BERLIN – A large parcel of farmland on the border of Ocean Pines that languished unsold for years found a new owner last week by auction, bringing in $700,000 despite the lack of utilities at the site.
Developer Palmer Gillis purchased what has been called the Burbage property, just south of the North Gate of Ocean Pines and across from the north Route 589 Shore Stop, on Thursday for less than the assessed value of the land.
The most recent state assessment of the land’s value listed the parcel at $919,000, according to state records.
The 21-acre farm property is zoned general business, allowing an enormous variety of potential commercial operations on the land. The parcel borders Ocean Pines on the north, west and south.
The land, described as an important property by auctioneers Marshall Auctions of Salisbury, was sold without a reserve or minimum.
Although roughly 40 people turned out for the auction on a rainy day, to stand on muddy, almost flooded ground under a tent on the side of Route 589, only a few bidders spoke up.
“It’s an absolute sale. We’re going to sell it to the highest bidder. There is no reserve, folks,” said Doug Marshall, auctioneer and founder of Marshall Auctions, as the small crowd awaited the opening bid. “Whoever has their hand in the air last is going to own the property.”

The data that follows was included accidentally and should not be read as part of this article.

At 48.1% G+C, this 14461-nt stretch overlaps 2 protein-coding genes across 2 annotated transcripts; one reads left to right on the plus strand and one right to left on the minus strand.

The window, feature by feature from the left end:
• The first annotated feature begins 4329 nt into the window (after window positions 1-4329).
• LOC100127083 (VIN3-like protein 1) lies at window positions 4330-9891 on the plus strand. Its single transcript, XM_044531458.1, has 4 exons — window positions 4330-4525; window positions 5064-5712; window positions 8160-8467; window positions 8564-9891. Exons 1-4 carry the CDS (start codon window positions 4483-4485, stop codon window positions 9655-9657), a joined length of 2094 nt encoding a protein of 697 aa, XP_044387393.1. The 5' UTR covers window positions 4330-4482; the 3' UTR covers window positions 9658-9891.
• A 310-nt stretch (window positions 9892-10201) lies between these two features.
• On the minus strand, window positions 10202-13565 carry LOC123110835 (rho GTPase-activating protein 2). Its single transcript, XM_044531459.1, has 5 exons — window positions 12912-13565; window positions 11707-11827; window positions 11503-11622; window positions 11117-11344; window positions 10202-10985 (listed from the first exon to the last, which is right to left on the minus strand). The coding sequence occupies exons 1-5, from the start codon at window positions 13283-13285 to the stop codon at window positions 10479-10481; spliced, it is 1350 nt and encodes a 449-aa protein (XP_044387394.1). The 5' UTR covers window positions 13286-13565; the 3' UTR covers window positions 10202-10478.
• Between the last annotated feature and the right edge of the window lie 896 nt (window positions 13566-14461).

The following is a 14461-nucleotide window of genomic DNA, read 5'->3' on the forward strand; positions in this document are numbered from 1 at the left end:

According to Marshall, the company did not have a bona fide survey on the land.
“It’s a court ordered sale. We’re selling it as-is,” he said.
The land could be part of the coastal bays critical area, but the company has not looked into that, he pointed out.
Marshall asked for a pie-in-the-sky $4 million bid to start, then threw out reductions to $3 million, then $2 million.
“Two million anyone? I’m just trying to get a bid, trying to make a living,” Marshall said.
Bidding finally got underway with an offer of $100,000, then quickly progressed up to $500,000. Offers went up in $25,000 increments from there to $625,000.
Marshall tried to incite further bidding while waiting for the principal bidders to determine if they could or should go further.
Gillis then stepped in with an increase to $700,000.
“I’m $700,000 bid,” said Marshall. “If you want to bid, I suggest you get your hands in the air.”
No one threw out a higher offer, despite Marshall’s patter inviting further bids, at $725,000 or $710,000.
“Seven and a quarter? You’re going to wish you had tomorrow,” Marshall said.
The other bidders declined to offer more, and Gillis won out.
“We thought it was going to bring a lot more than this,” said Marshall. “This is a steal.”
The purchase was a gamble for Salisbury-based developer Gillis, who said that he is concerned over sewer service at the site, without which no building may go forward.
There are no public utilities available for the parcel, a factor that has let the property languish unsold even during a previous hot local market for commercial property along the increasingly populated Route 589 corridor. Gillis said it would not likely be developed for three to five years.
“It’s going to take a long time,” Gillis said.
The last plans made public placed medical offices on the site, but those were tentative at that time.
“We do a lot of medical offices,” said Gillis, who has developed many existing medical buildings in the area. “There’s a lot of people here that need doctors.”